Come out and see my current works, meet new friends and old, have some snacks and fill your heart up with some beauty.
Sunday, December 8th, 1-5pm
at Alexander Homes,
6611 Royal Avenue in Horseshoe Bay
Most of us harbour a secret belief that work has to be work and not play, and that anything we really want to do - like write, act, dance - must be considered frivolous and be placed a distant second. This is not true. We are operating out of the toxic old idea that God's will for us and our will for us are at opposite ends of the table...
Most of us equate difficulty with virtue - and art with fooling around. Hard work is good. A terrible job must be building our moral fibre. Something - a talent for painting say - that comes to us easily and seems compatible with us must be some sort of cheap trick, not to be taken seriously. On the one hand, we give lip service to the notion that God wants us to be happy, joyous, and free. On the other, we secretly think that God wants us to be broke if we are going to be so decadent as to want to be artists. Do we have any proof at all for these ideas about God?
Looking around God's creation, it is pretty clear that the creator itself did not know when to stop. ..This creator looks suspiciously like someone who just might send us support for our creative ventures.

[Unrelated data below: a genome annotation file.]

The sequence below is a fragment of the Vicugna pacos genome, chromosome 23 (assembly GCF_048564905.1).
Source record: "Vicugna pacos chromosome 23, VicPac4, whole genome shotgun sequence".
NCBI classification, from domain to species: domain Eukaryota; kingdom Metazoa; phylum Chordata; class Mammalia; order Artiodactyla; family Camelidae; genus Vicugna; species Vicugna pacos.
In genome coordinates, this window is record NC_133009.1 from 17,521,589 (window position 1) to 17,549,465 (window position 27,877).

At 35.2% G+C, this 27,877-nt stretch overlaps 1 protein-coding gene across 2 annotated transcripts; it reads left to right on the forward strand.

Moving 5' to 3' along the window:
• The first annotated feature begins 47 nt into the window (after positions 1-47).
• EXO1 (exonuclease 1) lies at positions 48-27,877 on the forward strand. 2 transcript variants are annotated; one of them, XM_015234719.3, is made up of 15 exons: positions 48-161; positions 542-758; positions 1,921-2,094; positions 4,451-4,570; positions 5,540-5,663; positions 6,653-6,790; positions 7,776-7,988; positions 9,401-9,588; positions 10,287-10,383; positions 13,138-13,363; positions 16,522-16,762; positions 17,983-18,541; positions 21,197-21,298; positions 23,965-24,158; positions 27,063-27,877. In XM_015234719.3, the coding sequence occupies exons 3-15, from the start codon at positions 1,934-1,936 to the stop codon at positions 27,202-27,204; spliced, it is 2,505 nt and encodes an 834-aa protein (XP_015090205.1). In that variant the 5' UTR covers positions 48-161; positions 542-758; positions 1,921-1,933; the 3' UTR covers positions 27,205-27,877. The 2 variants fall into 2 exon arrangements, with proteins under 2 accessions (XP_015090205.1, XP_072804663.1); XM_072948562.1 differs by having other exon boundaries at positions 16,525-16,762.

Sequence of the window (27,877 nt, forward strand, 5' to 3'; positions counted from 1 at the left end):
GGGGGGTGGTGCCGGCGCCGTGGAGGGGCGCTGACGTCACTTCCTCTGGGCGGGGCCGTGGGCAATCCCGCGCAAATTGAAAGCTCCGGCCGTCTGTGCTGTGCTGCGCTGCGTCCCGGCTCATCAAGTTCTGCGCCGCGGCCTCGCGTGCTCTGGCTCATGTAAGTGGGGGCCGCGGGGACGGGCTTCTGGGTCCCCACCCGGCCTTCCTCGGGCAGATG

A Christian mind is necessarily informed by two crucial attitudes: humility and gratitude. Growth in faith is dependent on growth in humility and growth in gratitude.
Humility is simply living in the truth - recognizing the reality and character of God and living in personal dependence on God as Creator and Saviour. However, humility also has a social dimension: how we see ourselves within human community....humility is just as much opposed to self-abasement as it is to self-exaltation. to be humble to is refuse to make comparisons. We can engage the task we are called to do without the bondage of making comparisons. This means that we are now freed form the crushing blow of criticism and from the headiness of flattery.
Lady Bracknell: 35 is a very attractive age. London society is full of women of the very highest birth who have, of their own free choice, remained 35 for years. (Oscar Wilde, "the Importance of Being Ernest")